Age, Growth and Longevity
In Australia large adults are known to attain at least 1.5 m in total length and 81 kg (Hutchins and Swainston 1986, cited in Harasti et al. 2004). They have been recorded as large as 1.8 m in New Zealand, but are more usually seen there at lengths of between 40–80 cm At the Kermadec Islands, north of New Zealand, where the population has not been fished commercially, E. daemelii may reach 2 m in length (Paulin and Roberts 1992). There is no information available on the growth rate or longevity of the Black Cod, though it is thought to be a slow growing species typical of groupers of its size (Harasti et al. 2004).
E. daemelii is an opportunistic carnivore (Leadbitter 1992). It is believed that adult black cod probably prey on fishes and crustaceans (McCullich 1922, cited in Harasti et al. 2004), whilst juveniles feed on smaller crabs and smaller fish species (Heemstra and Randall 1993). Black Cod have been known to take live bait such as small scombrids and carangids where fishers are fishing in their habitats (Harasti et al. 2004).
The main threat to this species appears to be that of illegal fishing activities. Additionally, the Black Cod is likely to be taken in small numbers as a bycatch of commercial and recreational fishing activities in rocky shore and island habitats along the southern Qld, NSW and northern Victorian coastlines (Pogonoski et al. 2002).
Impacts on juvenile Black Cod may occur due to the loss or degradation of estuarine nursery habitats (Fishnote 2002).
There is some evidence that E. daemelii caught in deeper (50–100 m) waters of northern NSW by commercial fishers do not survive after being released at the surface, suffering severely from swim-bladder decompression or "bloat" (Pogonoski et al. 2002).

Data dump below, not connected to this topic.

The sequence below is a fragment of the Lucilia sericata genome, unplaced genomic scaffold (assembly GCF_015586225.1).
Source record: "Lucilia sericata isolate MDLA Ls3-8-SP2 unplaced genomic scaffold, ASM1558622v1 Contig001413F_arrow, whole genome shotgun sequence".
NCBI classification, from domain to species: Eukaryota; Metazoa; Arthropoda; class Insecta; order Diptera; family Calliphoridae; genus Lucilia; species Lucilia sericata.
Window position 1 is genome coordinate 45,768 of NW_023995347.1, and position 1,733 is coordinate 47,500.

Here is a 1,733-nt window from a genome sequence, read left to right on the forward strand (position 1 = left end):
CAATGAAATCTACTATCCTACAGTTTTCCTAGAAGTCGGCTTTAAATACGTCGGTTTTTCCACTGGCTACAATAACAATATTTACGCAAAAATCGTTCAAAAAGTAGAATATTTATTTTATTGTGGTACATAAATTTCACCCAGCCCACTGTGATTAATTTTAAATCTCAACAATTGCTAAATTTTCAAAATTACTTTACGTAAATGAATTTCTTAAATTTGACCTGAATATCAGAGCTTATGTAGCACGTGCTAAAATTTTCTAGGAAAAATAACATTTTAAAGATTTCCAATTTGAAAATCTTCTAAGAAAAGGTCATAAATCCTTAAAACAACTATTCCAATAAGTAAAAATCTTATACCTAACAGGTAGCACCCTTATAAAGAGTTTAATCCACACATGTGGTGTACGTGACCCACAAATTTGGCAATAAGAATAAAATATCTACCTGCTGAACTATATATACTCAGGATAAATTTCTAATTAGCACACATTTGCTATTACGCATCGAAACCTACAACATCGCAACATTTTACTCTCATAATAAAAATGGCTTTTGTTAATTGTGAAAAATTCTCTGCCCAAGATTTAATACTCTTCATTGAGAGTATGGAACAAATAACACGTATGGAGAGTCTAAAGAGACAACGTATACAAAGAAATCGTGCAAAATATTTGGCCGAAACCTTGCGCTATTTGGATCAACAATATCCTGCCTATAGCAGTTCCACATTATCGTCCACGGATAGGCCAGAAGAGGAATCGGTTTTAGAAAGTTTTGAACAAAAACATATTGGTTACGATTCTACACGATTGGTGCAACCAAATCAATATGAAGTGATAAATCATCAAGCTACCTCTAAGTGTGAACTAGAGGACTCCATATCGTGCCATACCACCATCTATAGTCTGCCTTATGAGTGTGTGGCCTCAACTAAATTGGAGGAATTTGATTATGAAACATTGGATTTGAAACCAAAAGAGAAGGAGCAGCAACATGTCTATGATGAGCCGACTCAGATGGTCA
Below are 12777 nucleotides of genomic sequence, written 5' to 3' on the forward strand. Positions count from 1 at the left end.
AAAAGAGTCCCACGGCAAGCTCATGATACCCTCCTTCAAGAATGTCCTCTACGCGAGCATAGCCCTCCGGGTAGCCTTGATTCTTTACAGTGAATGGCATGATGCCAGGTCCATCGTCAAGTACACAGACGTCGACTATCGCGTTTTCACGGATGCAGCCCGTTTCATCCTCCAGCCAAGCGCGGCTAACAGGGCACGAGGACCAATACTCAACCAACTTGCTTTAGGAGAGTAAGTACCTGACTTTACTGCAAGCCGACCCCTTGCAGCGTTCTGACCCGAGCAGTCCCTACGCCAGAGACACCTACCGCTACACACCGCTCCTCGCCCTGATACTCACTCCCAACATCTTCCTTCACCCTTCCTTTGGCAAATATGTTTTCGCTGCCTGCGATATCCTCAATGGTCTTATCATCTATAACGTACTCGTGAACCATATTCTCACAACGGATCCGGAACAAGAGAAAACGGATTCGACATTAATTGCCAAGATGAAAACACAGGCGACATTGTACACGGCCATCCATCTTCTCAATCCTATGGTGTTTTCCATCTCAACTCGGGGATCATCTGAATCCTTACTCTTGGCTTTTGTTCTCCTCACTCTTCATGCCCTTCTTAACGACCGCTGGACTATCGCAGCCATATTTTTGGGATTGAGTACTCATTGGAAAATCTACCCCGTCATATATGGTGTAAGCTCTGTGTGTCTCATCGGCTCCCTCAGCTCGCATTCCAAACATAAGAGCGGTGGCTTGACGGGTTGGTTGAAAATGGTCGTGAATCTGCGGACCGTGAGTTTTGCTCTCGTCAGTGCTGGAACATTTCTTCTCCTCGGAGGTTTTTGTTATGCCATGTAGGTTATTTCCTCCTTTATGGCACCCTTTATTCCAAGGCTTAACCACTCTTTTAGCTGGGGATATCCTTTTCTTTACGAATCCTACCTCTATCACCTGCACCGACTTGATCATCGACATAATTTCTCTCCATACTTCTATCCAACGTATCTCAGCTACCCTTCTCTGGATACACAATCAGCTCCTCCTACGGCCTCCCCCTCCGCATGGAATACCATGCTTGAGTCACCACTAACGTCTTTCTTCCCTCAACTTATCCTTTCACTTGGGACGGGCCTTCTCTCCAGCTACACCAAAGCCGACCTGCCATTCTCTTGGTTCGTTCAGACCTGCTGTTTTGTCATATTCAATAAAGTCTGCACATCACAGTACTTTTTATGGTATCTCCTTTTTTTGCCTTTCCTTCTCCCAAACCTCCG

Grant (1982) stated that fishermen in Australia regard this grouper as "top-grade table-fish" (cited in Randall and Heemstra 1991).
Protection measures taken:
1). Totally Protected Species in NSW waters (since 1983) (Australia).
2). Listed as a Vulnerable Species in NSW under the NSW Fisheries Management Act 1994 since 1999 (Australia).
3). Listed under section 15 of the Commonwealth Fisheries Management Act 1991, making its take in fishing operations under that Act illegal unless covered by a scientific permit (Australia).
4). Totally Protected Species in the Kermadec Islands Marine Reserve (New Zealand).
5). Australian Society for Fish Biology Threatened Fishes Committee Listings: 1988–1989 - Requiring investigation of its status;1990–1999 - Potentially Threatened (Pogonoski et al. 2002).
Australian and New Zealand Marine Protected Areas in Which the Species Occurs (Pogonoski et al. 2002):
Great Barrier Reef Marine Park (southern section Qld, Australia)
Cook Island Aquatic Reserve (off Tweed Heads, northern NSW, Australia)
Julian Rocks Aquatic Reserve (off Byron Bay, northern NSW, Australia)
Solitary Islands Marine Park (northern NSW, Australia)
Middleton and Elizabeth Reefs Marine National Nature Reserve (Tasman Sea, Australia)
Lord Howe Island Marine Park (Tasman Sea, Australia)
Kermadec Islands and Poor Knights Islands Marine Reserves (New Zealand)
Reserves within its range where E. daemelii probably occurs:
Norfolk Island Marine Reserve/Park (Tasman Sea) (Pogonoski et al. 2002).
|Citation:||Shuk Man, C. & Ng Wai Chuen (Grouper & Wrasse Specialist Group). 2006. Epinephelus daemelii. The IUCN Red List of Threatened Species 2006: e.T61337A12463721.Downloaded on 22 October 2017.|